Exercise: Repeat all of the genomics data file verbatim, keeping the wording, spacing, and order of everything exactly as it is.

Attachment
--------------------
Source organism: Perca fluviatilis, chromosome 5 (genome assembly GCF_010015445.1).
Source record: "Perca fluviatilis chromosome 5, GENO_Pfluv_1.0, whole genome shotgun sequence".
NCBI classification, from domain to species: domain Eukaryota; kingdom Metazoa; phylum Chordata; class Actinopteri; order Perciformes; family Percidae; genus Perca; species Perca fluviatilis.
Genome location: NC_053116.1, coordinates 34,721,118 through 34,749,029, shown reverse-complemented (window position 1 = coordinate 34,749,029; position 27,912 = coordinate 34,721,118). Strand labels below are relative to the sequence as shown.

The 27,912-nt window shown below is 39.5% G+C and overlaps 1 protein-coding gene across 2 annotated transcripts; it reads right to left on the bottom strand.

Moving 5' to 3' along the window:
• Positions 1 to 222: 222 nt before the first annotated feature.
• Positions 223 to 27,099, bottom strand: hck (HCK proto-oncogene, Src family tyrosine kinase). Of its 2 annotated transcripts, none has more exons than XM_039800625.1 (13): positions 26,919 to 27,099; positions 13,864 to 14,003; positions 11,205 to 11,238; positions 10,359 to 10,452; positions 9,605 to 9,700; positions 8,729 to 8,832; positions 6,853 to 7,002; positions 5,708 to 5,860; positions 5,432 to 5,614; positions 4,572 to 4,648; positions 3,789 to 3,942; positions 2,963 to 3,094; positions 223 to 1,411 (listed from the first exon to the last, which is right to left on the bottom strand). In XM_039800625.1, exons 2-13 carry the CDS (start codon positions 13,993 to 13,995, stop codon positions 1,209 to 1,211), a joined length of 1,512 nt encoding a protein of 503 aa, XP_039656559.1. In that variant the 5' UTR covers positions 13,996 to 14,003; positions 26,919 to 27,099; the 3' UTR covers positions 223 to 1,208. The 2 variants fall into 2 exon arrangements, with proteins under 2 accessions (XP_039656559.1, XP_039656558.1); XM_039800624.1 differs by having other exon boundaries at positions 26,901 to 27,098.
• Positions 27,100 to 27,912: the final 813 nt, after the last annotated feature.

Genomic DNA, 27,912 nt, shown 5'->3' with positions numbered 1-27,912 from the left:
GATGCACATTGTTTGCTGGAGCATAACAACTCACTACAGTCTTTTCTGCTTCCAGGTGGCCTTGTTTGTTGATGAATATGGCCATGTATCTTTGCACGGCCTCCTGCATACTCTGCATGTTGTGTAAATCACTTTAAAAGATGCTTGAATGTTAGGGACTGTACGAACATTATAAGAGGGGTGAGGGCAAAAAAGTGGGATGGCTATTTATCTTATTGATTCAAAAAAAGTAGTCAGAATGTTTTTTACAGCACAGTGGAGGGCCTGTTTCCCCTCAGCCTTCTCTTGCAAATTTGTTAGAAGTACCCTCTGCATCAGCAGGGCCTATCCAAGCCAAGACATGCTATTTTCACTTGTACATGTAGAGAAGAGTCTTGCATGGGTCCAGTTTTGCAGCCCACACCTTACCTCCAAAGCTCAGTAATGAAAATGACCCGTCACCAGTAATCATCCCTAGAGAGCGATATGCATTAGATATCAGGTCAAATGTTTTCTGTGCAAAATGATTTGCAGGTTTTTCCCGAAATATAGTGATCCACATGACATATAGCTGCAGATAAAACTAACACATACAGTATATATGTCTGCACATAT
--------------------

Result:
Source organism: Perca fluviatilis, chromosome 5 (genome assembly GCF_010015445.1).
Source record: "Perca fluviatilis chromosome 5, GENO_Pfluv_1.0, whole genome shotgun sequence".
NCBI classification, from domain to species: domain Eukaryota; kingdom Metazoa; phylum Chordata; class Actinopteri; order Perciformes; family Percidae; genus Perca; species Perca fluviatilis.
Genome location: NC_053116.1, coordinates 34,721,118 through 34,749,029, shown reverse-complemented (window position 1 = coordinate 34,749,029; position 27,912 = coordinate 34,721,118). Strand labels below are relative to the sequence as shown.

The 27,912-nt window shown below is 39.5% G+C and overlaps 1 protein-coding gene across 2 annotated transcripts; it reads right to left on the bottom strand.

Moving 5' to 3' along the window:
• Positions 1 to 222: 222 nt before the first annotated feature.
• Positions 223 to 27,099, bottom strand: hck (HCK proto-oncogene, Src family tyrosine kinase). Of its 2 annotated transcripts, none has more exons than XM_039800625.1 (13): positions 26,919 to 27,099; positions 13,864 to 14,003; positions 11,205 to 11,238; positions 10,359 to 10,452; positions 9,605 to 9,700; positions 8,729 to 8,832; positions 6,853 to 7,002; positions 5,708 to 5,860; positions 5,432 to 5,614; positions 4,572 to 4,648; positions 3,789 to 3,942; positions 2,963 to 3,094; positions 223 to 1,411 (listed from the first exon to the last, which is right to left on the bottom strand). In XM_039800625.1, exons 2-13 carry the CDS (start codon positions 13,993 to 13,995, stop codon positions 1,209 to 1,211), a joined length of 1,512 nt encoding a protein of 503 aa, XP_039656559.1. In that variant the 5' UTR covers positions 13,996 to 14,003; positions 26,919 to 27,099; the 3' UTR covers positions 223 to 1,208. The 2 variants fall into 2 exon arrangements, with proteins under 2 accessions (XP_039656559.1, XP_039656558.1); XM_039800624.1 differs by having other exon boundaries at positions 26,901 to 27,098.
• Positions 27,100 to 27,912: the final 813 nt, after the last annotated feature.

Genomic DNA, 27,912 nt, shown 5'->3' with positions numbered 1-27,912 from the left:
GATGCACATTGTTTGCTGGAGCATAACAACTCACTACAGTCTTTTCTGCTTCCAGGTGGCCTTGTTTGTTGATGAATATGGCCATGTATCTTTGCACGGCCTCCTGCATACTCTGCATGTTGTGTAAATCACTTTAAAAGATGCTTGAATGTTAGGGACTGTACGAACATTATAAGAGGGGTGAGGGCAAAAAAGTGGGATGGCTATTTATCTTATTGATTCAAAAAAAGTAGTCAGAATGTTTTTTACAGCACAGTGGAGGGCCTGTTTCCCCTCAGCCTTCTCTTGCAAATTTGTTAGAAGTACCCTCTGCATCAGCAGGGCCTATCCAAGCCAAGACATGCTATTTTCACTTGTACATGTAGAGAAGAGTCTTGCATGGGTCCAGTTTTGCAGCCCACACCTTACCTCCAAAGCTCAGTAATGAAAATGACCCGTCACCAGTAATCATCCCTAGAGAGCGATATGCATTAGATATCAGGTCAAATGTTTTCTGTGCAAAATGATTTGCAGGTTTTTCCCGAAATATAGTGATCCACATGACATATAGCTGCAGATAAAACTAACACATACAGTATATATGTCTGCACATAT